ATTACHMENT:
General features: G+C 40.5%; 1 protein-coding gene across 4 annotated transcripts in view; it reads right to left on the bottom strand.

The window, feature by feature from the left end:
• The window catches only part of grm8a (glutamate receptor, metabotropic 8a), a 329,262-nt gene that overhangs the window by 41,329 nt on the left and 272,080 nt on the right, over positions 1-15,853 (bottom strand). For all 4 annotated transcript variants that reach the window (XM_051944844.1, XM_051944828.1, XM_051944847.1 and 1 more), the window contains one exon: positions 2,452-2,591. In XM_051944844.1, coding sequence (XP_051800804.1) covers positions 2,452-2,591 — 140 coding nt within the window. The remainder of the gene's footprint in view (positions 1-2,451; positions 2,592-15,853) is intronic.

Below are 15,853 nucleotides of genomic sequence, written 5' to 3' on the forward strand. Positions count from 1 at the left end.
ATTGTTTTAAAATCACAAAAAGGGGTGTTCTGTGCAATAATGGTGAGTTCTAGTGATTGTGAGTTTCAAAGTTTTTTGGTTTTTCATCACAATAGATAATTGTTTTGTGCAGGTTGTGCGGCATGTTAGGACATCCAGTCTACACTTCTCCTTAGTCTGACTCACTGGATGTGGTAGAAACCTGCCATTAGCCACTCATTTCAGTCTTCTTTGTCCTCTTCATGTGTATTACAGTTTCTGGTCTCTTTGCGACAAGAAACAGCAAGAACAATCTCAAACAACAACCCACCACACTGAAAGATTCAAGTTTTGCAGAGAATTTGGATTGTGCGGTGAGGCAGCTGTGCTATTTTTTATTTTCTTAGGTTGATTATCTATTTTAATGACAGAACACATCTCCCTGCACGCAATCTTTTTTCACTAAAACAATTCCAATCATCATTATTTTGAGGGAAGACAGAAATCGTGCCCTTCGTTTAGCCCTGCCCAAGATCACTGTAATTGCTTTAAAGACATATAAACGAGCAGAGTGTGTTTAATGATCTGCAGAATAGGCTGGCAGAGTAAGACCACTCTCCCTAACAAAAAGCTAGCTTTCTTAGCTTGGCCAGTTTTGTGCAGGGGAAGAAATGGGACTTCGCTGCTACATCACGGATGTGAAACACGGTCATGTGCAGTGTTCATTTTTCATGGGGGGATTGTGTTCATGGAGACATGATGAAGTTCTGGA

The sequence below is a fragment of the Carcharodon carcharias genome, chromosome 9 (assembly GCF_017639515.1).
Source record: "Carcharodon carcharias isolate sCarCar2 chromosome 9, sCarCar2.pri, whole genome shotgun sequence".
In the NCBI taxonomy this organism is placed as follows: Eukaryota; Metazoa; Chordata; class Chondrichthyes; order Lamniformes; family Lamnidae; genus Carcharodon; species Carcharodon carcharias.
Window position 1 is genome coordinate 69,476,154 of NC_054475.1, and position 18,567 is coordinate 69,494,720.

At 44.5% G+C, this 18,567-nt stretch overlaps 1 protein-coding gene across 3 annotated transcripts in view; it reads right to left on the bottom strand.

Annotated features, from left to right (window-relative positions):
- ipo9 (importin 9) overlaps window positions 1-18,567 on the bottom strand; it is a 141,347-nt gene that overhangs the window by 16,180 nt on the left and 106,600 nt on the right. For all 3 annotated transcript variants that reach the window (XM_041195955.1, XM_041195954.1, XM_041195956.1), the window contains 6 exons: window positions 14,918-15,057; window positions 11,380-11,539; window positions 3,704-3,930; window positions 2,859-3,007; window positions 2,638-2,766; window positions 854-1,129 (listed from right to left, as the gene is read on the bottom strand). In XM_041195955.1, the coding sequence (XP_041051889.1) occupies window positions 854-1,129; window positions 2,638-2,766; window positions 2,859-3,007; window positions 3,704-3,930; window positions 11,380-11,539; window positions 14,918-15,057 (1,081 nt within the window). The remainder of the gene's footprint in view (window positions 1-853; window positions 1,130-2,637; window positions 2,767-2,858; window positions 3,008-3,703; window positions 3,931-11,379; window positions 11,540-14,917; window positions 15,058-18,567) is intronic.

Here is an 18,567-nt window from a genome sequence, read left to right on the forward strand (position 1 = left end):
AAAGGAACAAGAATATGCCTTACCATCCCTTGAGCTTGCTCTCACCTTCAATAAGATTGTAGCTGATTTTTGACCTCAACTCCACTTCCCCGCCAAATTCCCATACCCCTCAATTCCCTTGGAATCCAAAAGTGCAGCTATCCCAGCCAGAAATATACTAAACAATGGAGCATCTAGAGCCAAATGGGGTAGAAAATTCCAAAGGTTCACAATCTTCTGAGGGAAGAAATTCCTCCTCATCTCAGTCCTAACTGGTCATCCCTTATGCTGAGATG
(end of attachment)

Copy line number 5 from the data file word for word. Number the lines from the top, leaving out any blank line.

ATTGTTTTAAAATCACAAAAAGGGGTGTTCTGTGCAATAATGGTGAGTTCTAGTGATTGTGAGTTTCAAAGTTTTTTGGTTTTTCATCACAATAGATAATTGTTTTGTGCAGGTTGTGCGGCATGTTAGGACATCCAGTCTACACTTCTCCTTAGTCTGACTCACTGGATGTGGTAGAAACCTGCCATTAGCCACTCATTTCAGTCTTCTTTGTCCTCTTCATGTGTATTACAGTTTCTGGTCTCTTTGCGACAAGAAACAGCAAGAACAATCTCAAACAACAACCCACCACACTGAAAGATTCAAGTTTTGCAGAGAATTTGGATTGTGCGGTGAGGCAGCTGTGCTATTTTTTATTTTCTTAGGTTGATTATCTATTTTAATGACAGAACACATCTCCCTGCACGCAATCTTTTTTCACTAAAACAATTCCAATCATCATTATTTTGAGGGAAGACAGAAATCGTGCCCTTCGTTTAGCCCTGCCCAAGATCACTGTAATTGCTTTAAAGACATATAAACGAGCAGAGTGTGTTTAATGATCTGCAGAATAGGCTGGCAGAGTAAGACCACTCTCCCTAACAAAAAGCTAGCTTTCTTAGCTTGGCCAGTTTTGTGCAGGGGAAGAAATGGGACTTCGCTGCTACATCACGGATGTGAAACACGGTCATGTGCAGTGTTCATTTTTCATGGGGGGATTGTGTTCATGGAGACATGATGAAGTTCTGGA